It’s typical for 9th House Moon individuals to exist anywhere but where they grew up. I’m an example of that as I left my hometown as soon as I graduated high school, never looked back, and remained on a journey that took me further and further away from what I knew. This process of outgrowing also can have to do with one’s childhood religion. Commonly, 9th House Moon people have a very religious upbringing, primarily due to their mother, and then develop a different system of faith as adults (like the notion of believing in God but not religion). Many people do but it is a profound process for those of us with this placement. That religion very deeply affected us and once gave us so much comfort and safety. Then, we free ourselves from it to develop faith in something else, which we will still adhere to with a religious fervor.

However, maybe you need to stop and consider how those comfortable things from the past can be brought with you on your journey forward. When you’re being reflective and looking back, it’s very important for you to focus on the good things that have occurred. Be grateful! If you’re stuck in the past somehow (much likelier if your Moon is in a Fixed sign), then this perspective will help you move forward in life, no longer carrying the weight of that negativity. Your emotional nature gives you the compulsion to avoid too much negativity, scared of being deterred or consumed by it. Yet, if you are so busy trying to move on, stopping and taking a moment to appreciate the good things you experienced in your past will keep you from being so desperate to outrun it all. Whenever you’re doing that, you’re trying to outrun the negativity altogether, which doesn’t help, either.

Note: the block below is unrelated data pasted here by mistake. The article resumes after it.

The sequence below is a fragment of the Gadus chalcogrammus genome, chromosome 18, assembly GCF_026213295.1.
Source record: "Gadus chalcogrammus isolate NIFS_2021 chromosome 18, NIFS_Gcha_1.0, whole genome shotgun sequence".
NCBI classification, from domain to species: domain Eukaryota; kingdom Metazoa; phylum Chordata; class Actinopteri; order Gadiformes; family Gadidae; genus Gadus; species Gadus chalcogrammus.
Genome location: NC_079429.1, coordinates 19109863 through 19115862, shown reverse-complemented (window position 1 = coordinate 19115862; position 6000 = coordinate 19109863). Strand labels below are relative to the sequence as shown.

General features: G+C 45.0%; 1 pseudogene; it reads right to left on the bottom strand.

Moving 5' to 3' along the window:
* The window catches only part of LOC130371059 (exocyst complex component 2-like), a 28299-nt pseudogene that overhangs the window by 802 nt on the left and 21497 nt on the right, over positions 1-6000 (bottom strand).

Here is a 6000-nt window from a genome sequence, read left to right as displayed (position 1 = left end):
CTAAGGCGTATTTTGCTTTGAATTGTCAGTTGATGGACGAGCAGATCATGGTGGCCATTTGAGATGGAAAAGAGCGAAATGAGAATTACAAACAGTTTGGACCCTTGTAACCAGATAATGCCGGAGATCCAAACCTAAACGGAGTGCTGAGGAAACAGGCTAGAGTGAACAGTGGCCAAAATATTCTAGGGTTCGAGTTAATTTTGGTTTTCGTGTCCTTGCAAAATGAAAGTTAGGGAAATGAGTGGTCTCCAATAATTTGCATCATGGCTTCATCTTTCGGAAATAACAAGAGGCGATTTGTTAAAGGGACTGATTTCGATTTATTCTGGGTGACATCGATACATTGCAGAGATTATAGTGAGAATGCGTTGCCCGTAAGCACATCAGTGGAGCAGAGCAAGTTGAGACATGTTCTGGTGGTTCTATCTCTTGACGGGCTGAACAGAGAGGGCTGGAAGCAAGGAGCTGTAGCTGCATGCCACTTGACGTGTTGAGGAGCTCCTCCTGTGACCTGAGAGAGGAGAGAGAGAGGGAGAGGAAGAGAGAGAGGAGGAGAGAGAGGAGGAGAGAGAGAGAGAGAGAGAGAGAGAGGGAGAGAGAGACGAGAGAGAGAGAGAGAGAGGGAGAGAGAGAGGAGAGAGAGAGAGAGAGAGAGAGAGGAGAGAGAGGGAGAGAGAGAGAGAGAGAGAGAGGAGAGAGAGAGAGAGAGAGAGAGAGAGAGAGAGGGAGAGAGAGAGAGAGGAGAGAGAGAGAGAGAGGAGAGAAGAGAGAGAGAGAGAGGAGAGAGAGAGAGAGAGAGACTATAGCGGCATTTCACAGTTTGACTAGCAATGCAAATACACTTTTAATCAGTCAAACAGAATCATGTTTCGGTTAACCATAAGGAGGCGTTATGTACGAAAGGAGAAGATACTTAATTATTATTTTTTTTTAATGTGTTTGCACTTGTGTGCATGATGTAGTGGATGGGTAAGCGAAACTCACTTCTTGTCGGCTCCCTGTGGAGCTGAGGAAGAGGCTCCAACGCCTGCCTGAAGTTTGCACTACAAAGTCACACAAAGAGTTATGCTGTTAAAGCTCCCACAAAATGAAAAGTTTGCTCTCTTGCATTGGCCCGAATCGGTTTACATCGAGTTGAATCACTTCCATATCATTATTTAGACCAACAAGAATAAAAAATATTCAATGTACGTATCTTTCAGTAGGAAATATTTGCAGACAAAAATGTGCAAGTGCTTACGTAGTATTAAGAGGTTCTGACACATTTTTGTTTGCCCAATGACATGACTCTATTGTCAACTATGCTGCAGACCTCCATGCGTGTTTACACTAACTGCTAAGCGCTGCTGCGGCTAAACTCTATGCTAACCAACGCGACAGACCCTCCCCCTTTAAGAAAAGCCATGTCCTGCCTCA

You must find a way to turn whatever you’ve experienced into a positive, into some sort of lesson, and your Moon sign will tell you how to do that. If it’s in Scorpio, like mine, the lesson is to deeply transform and find your inner power. When it comes to experiences you have in life, you must fully believe that whatever didn’t kill you only made you stronger. If the 9th House Moon is in Taurus, the lesson is to constantly strive to feel good, be content, and know your worth. Your experiences in life will show you the importance of knowing your value and building the sort of self-esteem and life you want for yourself. This must also extend to your relationship with your maternal parent. Focus on the positive aspects of your mother and also realize that anything negative you went through with her or because of her was only a lesson. Either way, your experiences with her taught you a lot. This gives great buoyancy to this bond. Such an attitude has always defined this relationship, as it was probably very hard for you, growing up, to stay mad at her or upset with her.

Because of all of this, bouncing back from things exceptionally well is such a natural ability of yours. You’re not only resilient and positive but strive to get everything out that you’re feeling and then move on. It’s why you have such a striking kind of emotional honesty. Always listening to and trusting your internal radar, you don’t hold back when it comes to how you feel. While you are unable to fake it when it comes to your emotional states, you also don’t have too much of a need to exactly talk about your feelings, unless you have the Moon in Gemini or aspecting Mercury. Even then, it’s not as pressing as it is for others with those placements. You’re more about simply experiencing your emotions. You let your feelings take you wherever they want to take you, without thinking much about it. Ultimately, this makes you particularly unpretentious or uncensored.